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Figure 1.(c) shows the Test image reconstructed from MAGNITUDE spectrum only. We can say that the intensity values of LOW frequency pixels are comparatively more than HIGH frequency pixels.

Figure 1.(d) shows the Test image reconstructed from PHASE spectrum only. We can say that intensity values of HIGH frequency (edges,lines) pixels are comparatively more than LOW frequency pixels.

Why this magical contradiction of intensity change (or exchange) is present between Test image reconstructed from MAGNITUDE spectrum only and Test image reconstructed from PHASE spectrum only, which when combined together form the original Test image?

enter image description here

clc;
clear all;
close all;
i1=imread('C:\Users\Admin\Desktop\rough\Capture1.png');
i1=rgb2gray(i1);

f1=fftn(i1);
mag1=abs(f1);
s=log(1+fftshift(f1));
phase1=angle(f1);

r1=ifftshift(ifftn(mag1));
r2=ifftn(exp(1i*phase1));
figure,imshow(i1);
figure,imshow(s,[]);
figure,imshow(uint8(r1));
figure,imshow(r2,[]);
r2=histeq(r2);
r3=histeq(uint8(r2));     
figure,imshow(r2);
figure,imshow(r3);
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Figure 1.(c) shows the Test image reconstructed from MAGNITUDE spectrum only. We can say that the intensity values of LOW frequency pixels are comparatively more than HIGH frequency pixels.

Actually, this is not correct. The phase values determine the shift in the sinusoid components of the image. With zero phase, all the sinusoids are centred at the same location and you get a symmetric image whose structure has no real correlation with the original image at all. Being centred at the same location means that the sinusoids are a maximum at that location, and is why there is a big white patch in the middle of Figure 1.c.

The phase-only reconstruction preserve features because of the principle of phase congruency. At the location of edges and lines, most of the sinusoid components have the same phase. See http://homepages.inf.ed.ac.uk/rbf/CVonline/LOCAL_COPIES/OWENS/LECT7/node2.html This properly alone can be used to detect lines and edges, http://www.csse.uwa.edu.au/~pk/research/pkpapers/phasecorners.pdf , without regard to magnitude. So you can see that the phase information is most important.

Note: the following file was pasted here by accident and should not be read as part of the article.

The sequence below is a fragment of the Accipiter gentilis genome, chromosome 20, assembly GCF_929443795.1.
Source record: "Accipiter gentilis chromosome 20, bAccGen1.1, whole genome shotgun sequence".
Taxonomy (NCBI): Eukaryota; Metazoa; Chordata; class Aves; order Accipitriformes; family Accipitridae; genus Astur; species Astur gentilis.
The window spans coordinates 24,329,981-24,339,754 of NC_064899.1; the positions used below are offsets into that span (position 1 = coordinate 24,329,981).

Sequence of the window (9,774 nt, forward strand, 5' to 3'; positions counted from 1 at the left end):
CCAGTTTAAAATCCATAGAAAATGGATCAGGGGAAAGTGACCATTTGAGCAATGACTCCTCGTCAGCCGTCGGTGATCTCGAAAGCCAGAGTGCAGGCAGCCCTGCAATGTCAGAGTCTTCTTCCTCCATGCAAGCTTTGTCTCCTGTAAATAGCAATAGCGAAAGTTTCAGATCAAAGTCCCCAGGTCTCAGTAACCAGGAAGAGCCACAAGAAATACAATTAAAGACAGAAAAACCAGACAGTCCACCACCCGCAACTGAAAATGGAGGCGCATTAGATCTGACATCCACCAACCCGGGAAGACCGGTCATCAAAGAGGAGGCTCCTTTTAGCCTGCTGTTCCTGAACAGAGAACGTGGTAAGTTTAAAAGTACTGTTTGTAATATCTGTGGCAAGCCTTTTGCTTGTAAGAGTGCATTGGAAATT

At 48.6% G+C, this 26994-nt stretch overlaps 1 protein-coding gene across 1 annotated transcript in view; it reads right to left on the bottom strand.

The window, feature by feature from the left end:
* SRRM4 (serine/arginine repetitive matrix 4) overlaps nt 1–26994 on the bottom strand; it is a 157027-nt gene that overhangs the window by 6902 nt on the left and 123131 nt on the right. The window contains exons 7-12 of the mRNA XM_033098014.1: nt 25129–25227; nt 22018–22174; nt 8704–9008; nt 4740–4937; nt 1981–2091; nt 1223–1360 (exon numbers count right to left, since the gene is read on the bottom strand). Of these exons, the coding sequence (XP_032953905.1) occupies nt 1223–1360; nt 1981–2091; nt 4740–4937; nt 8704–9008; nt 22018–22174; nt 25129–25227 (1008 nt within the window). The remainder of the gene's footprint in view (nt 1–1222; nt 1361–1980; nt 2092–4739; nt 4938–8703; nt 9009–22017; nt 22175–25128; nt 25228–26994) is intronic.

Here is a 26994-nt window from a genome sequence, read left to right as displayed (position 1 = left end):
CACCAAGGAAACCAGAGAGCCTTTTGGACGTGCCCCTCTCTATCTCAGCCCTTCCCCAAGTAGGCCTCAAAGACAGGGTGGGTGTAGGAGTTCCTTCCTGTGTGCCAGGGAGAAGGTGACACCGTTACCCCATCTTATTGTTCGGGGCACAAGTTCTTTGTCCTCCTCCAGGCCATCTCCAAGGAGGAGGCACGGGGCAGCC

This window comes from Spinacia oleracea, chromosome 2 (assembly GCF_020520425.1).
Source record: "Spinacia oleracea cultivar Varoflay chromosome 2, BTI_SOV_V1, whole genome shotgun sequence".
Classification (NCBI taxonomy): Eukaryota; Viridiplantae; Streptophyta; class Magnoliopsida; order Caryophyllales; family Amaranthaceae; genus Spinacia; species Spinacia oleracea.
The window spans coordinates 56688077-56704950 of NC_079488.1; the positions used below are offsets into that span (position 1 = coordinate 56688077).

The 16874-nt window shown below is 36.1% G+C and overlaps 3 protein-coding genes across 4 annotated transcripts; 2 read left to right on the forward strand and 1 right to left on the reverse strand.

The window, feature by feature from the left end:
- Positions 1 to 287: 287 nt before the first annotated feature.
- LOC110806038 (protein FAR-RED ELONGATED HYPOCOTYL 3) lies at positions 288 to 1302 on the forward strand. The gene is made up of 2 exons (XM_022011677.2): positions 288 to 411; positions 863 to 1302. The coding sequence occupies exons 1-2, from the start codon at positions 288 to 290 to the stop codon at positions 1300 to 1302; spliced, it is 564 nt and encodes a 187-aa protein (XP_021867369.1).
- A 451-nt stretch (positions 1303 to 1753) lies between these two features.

Changing the magnitude of the various component sinusoids changes the shape of the feature. When you do a phase-only reconstruction, you set all the magnitudes to one, which changes the shape of the features, but not their location. In many images the low frequency components have a magnitude higher than the high frequency components, so phase-only reconstruction does look like a high-pass filter.

In short, phase contains the information about the locations of features.

You cannot add the phase-only and magnitude-only images to get the original. You can multiply them in the Fourier domain and transform back to get the original.

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    $\begingroup$ @geometrical thank u sir for explanation.I read article but i have a doubt.sir,you said "At the location of edges and lines, most of the sinusoid components have the same phase." and using phase congruency method these can be detected .but sir low frequency components from white big patch also can have same phase ? so these frequencies also should be detected. also i have prepared one code as u said in your last line of answer,but i am unable to reconstruct the original image... i am adding my code in next comment. $\endgroup$ – sagar Jun 24 '14 at 6:10
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    $\begingroup$ @geometrical 'clc; clear all; close all; i1=imread('C:\Users\Admin\Desktop\rough\Capture1.png'); i1=rgb2gray(i1); figure,imshow(i1); f1=fftn(i1); mag1=abs(f1); phase1=angle(f1); a1=fftn(mag1); a2=fftn(phase1); a3=a1.*a2; a4=ifftn(a3); figure,imshow(uint8(a4));' $\endgroup$ – sagar Jun 24 '14 at 6:15
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    $\begingroup$ In the big white patch image all the sinusoids have been shifted to have the same phase (= 0) in the centre. Phase congruency is about detecting line or edge features in images. It is another proof that phase is most important for image structure. With your code I mean reconstruct with the phase and magnitude images. $\endgroup$ – geometrikal Jun 24 '14 at 7:37
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    $\begingroup$ clc; clear all; close all; i1=imread('peppers.tif'); i1=rgb2gray(i1); figure,imshow(i1); f1=fftn(i1); mag1=abs(f1); phase1=exp(1i * angle(f1)); a1=ifftn(mag1); a2=ifftn(phase1); a3=fftn(a1).*fftn(a2); a4=ifftn(a3); figure,imshow(uint8(a4)); $\endgroup$ – geometrikal Jun 24 '14 at 7:38
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    $\begingroup$ sir sorry to disturb you but what happens to the low frequency components which have same phase.they also should be preserved in phase only reconstruction.?? $\endgroup$ – sagar Jun 24 '14 at 13:07
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In your line mag1=abs(f1); you are leaving the total intensity of the image unchanged (test this by summing up the intensities over all pixels). Rejecting the phase information in Fourier space just leads to a spatial redistribution of the intensity in real space, such that r1 will have the same total insity as i1.

In your line phase1=angle(f1); you are normalizing the amplitudes of each pixel (in Fourier space) to 1, so the total intensity of the image will be changed. As the phase carries a large part of the spatial information of the image, major features of the image are nevertheless preserved.

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